The Israeli system operates from a different perspective – more psychological than physical. Much reliance is placed on intelligence, meaning advance knowledge of as many personal details of each passenger as possible. Also there are many “rings of observation and studies of the individual” starting from the moment of entering the terminal to the moment of being seated on the plane. And, after that, there are still the Sky Marshals travelling on every flight.

English: Transportation Security Administratio...
seeking to adopt the Israeli system

In May 2008, the US Department of Homeland Security announced that it would adopt many of the Israeli measures. A number of US domestic airports have already done so – but they are still hung up on the profiling issue.

The fact is that no plane departing from Ben Gurion Airport has ever been hijacked. The attack inside the terminal in 1972 by Japanese terrorists which killed 24 people, and the attack in 1985 on the EL AL ticket counters in Rome and Vienna Airports which killed 19, led to an upgrade and rethinking by Israeli security agencies. Who knows how many other attempts have been thwarted by the application of procedures that unashamedly include profiling?

English: The entrance to Eilat's Airport

You can still get hassled here.......

And the complaint that Israelis don’t suffer in the same way is not totally true, although the degree might be different. Maybe it’s because I’m a “New Immigrant” (of 25 years and counting) but I still get hassled almost every week by security when I’m flying domestically. Only last week in Eilat airport – after my (Israeli!) ID card had been taken to a supervisor for inspection, and the details checked against his handheld computer, was I given an ultimatum by the young officer checking me. If I would not agree to have my small hand luggage checked in for storage in the hold of the plane, it would have to be opened. For me this was no problem, and certainly better than waiting at the baggage carousel  in Tel Aviv. Thus it was subject to a chemical inspection and the contents displayed for all who might be interested. This after the regular plethora of questions about who packed the bag, did anyone give me anything to deliver, was it all my own stuff, where had it been since I packed it, did I understand why I was being asked these questions etc.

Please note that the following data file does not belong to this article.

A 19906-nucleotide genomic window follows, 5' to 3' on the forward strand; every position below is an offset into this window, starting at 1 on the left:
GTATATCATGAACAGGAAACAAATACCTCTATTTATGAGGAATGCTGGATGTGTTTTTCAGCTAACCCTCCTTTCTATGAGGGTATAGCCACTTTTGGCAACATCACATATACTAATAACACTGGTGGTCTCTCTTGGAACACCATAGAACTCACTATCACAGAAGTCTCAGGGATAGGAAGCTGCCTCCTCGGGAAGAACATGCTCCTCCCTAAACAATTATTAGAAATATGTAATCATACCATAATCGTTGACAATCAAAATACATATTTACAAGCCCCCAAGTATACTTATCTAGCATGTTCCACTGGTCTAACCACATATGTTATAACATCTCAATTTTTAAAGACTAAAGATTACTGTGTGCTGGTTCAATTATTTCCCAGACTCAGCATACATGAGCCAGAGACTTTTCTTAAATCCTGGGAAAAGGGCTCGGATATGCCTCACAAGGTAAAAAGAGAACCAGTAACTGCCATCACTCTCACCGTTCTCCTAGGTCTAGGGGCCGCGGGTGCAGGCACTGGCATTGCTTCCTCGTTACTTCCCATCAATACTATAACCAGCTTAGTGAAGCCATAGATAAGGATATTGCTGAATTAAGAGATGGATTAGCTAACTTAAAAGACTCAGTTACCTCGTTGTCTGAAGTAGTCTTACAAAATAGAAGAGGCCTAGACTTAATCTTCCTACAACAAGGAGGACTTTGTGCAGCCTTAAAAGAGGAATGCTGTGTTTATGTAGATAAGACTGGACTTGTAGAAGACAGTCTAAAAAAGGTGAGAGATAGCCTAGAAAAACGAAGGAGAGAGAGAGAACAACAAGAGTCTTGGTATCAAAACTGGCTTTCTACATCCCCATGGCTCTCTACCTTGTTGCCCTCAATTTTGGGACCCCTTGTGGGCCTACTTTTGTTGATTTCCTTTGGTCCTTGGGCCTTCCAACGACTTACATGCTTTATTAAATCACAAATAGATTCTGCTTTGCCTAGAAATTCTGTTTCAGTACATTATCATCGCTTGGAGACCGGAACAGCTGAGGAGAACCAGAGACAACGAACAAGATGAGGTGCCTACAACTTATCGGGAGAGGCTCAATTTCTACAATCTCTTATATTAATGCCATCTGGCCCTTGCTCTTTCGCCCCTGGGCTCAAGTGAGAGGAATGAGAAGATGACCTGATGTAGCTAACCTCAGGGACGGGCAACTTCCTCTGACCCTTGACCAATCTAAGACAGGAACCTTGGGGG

Perhaps it has something to do with the fact that my Hebrew is still so bad. But it does seem to contradict everything that I have said, and believe, about profiling. After all, I’m a grandfather with a son and a daughter and grandchildren all living in Israel. My daughter is even in the Air Force!

Maybe the profile now includes Anglo-Saxon septuagenarians? Who knows?

One benefit of not being in the first flush of youth is that I can still remember the days when there was no such thing as airport security. I suspect that not too many people have had the experience of just turning up at the airport and getting on a plane, as if it were a bus. No hassle, no questions. no three hour pre-checkin time. Can you believe that life was once like that?

Those were the days before ” the cousins” created the hijacking threat. They have much to answer for!

Andyboy – Telling it as it is!

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Update 17th February 2012

Umar Farouk Abdulmutalla sentenced to life imprisonment in America after pleading guilty to all charges. He showed no remorse and said he would do the same thing again, given the opportunity. Truly deserving of this front page: